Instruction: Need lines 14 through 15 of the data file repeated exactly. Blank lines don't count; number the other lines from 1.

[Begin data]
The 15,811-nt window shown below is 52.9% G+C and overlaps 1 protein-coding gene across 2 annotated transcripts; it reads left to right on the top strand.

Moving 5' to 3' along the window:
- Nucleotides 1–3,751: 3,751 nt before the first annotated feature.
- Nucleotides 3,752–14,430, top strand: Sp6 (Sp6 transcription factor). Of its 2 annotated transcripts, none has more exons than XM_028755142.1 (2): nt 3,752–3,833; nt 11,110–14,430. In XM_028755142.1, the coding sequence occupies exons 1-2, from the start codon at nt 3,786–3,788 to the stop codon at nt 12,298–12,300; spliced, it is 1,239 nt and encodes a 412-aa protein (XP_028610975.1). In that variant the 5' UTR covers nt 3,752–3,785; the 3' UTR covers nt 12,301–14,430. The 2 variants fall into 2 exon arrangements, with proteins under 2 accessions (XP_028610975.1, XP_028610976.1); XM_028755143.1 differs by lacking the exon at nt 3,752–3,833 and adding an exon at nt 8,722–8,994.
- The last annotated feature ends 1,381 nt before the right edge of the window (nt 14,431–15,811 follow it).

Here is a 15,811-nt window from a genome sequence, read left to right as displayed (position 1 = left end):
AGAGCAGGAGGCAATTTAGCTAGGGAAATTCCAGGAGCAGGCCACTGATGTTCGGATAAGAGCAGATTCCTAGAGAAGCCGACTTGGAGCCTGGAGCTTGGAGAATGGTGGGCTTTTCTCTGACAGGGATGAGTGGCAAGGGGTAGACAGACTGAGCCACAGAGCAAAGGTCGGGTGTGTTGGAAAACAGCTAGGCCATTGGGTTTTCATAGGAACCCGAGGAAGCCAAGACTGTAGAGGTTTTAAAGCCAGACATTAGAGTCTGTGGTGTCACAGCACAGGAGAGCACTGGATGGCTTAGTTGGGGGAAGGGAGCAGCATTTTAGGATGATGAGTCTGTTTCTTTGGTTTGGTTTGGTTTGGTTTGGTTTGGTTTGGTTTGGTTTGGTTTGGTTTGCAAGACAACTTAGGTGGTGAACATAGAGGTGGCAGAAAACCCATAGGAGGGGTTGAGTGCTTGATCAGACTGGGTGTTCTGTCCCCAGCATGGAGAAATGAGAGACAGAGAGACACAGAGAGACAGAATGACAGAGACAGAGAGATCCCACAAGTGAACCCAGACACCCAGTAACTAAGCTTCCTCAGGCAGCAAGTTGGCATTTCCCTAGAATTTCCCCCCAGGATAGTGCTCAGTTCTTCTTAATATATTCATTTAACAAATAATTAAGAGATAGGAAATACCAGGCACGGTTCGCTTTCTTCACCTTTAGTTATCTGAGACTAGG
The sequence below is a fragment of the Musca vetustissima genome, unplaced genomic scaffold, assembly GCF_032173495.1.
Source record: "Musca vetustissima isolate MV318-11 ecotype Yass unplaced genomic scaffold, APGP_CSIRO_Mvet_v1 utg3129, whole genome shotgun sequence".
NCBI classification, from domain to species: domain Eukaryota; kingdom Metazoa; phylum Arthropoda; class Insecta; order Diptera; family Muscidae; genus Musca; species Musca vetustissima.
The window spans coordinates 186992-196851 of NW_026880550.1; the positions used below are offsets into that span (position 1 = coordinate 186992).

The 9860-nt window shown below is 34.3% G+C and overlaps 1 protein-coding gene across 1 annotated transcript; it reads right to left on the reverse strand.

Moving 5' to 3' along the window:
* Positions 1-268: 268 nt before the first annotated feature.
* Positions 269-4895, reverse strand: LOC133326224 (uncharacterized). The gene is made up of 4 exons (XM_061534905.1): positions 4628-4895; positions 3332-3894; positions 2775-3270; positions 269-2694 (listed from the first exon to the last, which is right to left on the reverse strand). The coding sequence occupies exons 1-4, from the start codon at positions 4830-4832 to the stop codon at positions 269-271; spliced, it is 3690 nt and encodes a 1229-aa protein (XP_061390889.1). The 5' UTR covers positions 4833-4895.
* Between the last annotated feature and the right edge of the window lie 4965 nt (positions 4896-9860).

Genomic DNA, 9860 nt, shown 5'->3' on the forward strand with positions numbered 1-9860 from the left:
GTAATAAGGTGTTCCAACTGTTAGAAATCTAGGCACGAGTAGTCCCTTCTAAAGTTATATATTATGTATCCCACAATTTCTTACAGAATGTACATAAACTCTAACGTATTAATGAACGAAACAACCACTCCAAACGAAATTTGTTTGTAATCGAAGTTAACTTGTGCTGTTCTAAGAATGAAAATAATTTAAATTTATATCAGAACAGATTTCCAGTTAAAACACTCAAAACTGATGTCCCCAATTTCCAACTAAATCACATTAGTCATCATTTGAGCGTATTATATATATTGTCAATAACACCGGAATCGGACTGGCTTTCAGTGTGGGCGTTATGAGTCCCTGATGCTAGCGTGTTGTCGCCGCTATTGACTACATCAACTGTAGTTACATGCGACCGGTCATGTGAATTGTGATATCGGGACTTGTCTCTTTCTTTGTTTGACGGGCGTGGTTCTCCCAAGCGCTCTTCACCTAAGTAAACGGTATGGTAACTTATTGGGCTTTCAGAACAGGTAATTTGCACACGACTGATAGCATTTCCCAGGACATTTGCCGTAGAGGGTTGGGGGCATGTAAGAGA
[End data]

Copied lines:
* Positions 1-268: 268 nt before the first annotated feature.
* Positions 269-4895, reverse strand: LOC133326224 (uncharacterized). The gene is made up of 4 exons (XM_061534905.1): positions 4628-4895; positions 3332-3894; positions 2775-3270; positions 269-2694 (listed from the first exon to the last, which is right to left on the reverse strand). The coding sequence occupies exons 1-4, from the start codon at positions 4830-4832 to the stop codon at positions 269-271; spliced, it is 3690 nt and encodes a 1229-aa protein (XP_061390889.1). The 5' UTR covers positions 4833-4895.